A new Burger King commercial has caused controversy this week after some viewers criticised it for mocking the use of chopsticks. The video, which has since been removed from the company’s social media channels - though is still visible on Twitter - aired in New Zealand and featured a series of diners attempting to eat the chain’s new South Asian inspired sandwich with giant chopsticks.
The burger in question, described as a Vietnamese Sweet Chili Tendercrisp, originally aired in a sponsored Instagram post, before being hastily removed by organisation. The clip at the centre of dispute was captioned, “Take your taste buds all the way to Ho Chi Minh City with our Vietnamese Sweet Chili Tendercrisp, part of our Tastes of the World range. Available for a limited time only.”
However innocent Burger King’s intentions may have been, the video spawned an almost immediate backlash, especially from the Asian community. In an interview with The Huffington Post, Korean New Zealander Maria Mo described her shock at seeing the advert. “Because I couldn’t believe such blatantly ignorant ads are still happening in 2019, it honestly took me a second to work out what the heck I was looking at,” she wrote in a message, adding, “I was watching it thinking there must be some kind of layered twist ― only to realise, no, there was no twist, it really was that base level.”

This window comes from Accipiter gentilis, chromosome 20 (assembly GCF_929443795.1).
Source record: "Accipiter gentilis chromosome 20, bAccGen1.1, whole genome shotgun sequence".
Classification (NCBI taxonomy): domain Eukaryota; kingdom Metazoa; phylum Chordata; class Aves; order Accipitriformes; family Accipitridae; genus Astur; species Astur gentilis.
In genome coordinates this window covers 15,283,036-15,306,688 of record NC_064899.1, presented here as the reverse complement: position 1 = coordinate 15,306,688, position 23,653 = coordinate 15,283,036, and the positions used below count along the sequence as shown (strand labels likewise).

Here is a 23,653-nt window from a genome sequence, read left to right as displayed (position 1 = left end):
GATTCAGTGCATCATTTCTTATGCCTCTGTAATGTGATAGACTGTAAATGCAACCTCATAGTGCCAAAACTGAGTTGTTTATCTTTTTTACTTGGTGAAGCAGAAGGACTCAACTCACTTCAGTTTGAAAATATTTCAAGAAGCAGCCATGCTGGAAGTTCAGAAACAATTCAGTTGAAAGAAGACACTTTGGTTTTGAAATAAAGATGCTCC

As a response to the video, Mo decided to share it on her own channel, accompanied with the ironic caption, “So this is the new Burger King ad for a “Vietnamese” burger ok coolcoolcoolcoolcool CHOPSTICKS R HILARIOUS right omg etc (sic).” According to Mo, it has since been seen an additional 120,000 times, with many viewers voicing their own outrage and solidarity with Mo’s decision to call out the company.
Discussing her reaction further with the Huffington Post, Mo, a classical pianist by trade, described how she has grown increasingly frustrated with this type of stereotyping from brands such as Burger King. “I felt extremely fed up, and tired,” said Mo, elaborating that minorities, “are constantly having to deal with microaggressions as well as outright hatred and it just never ends...I could not believe that such a concept was approved for such a big, well-known company. It says a lot [about] what kind of demographics they must employ across the board for their ads.”
Burger King has since removed the offending material, and issued an official response on Monday evening, apologising for the controversy. “We have asked our franchisee in New Zealand to remove the ad immediately,” the brand said in a statement, while also conceding that the advert was “insensitive and does not reflect our brand values regarding diversity and inclusion.” How this story might affect the brand moving forward remains to be seen. It certainly doesn’t help a business that have previously publicly stated their intention to diversify operations into the Asian marketplace.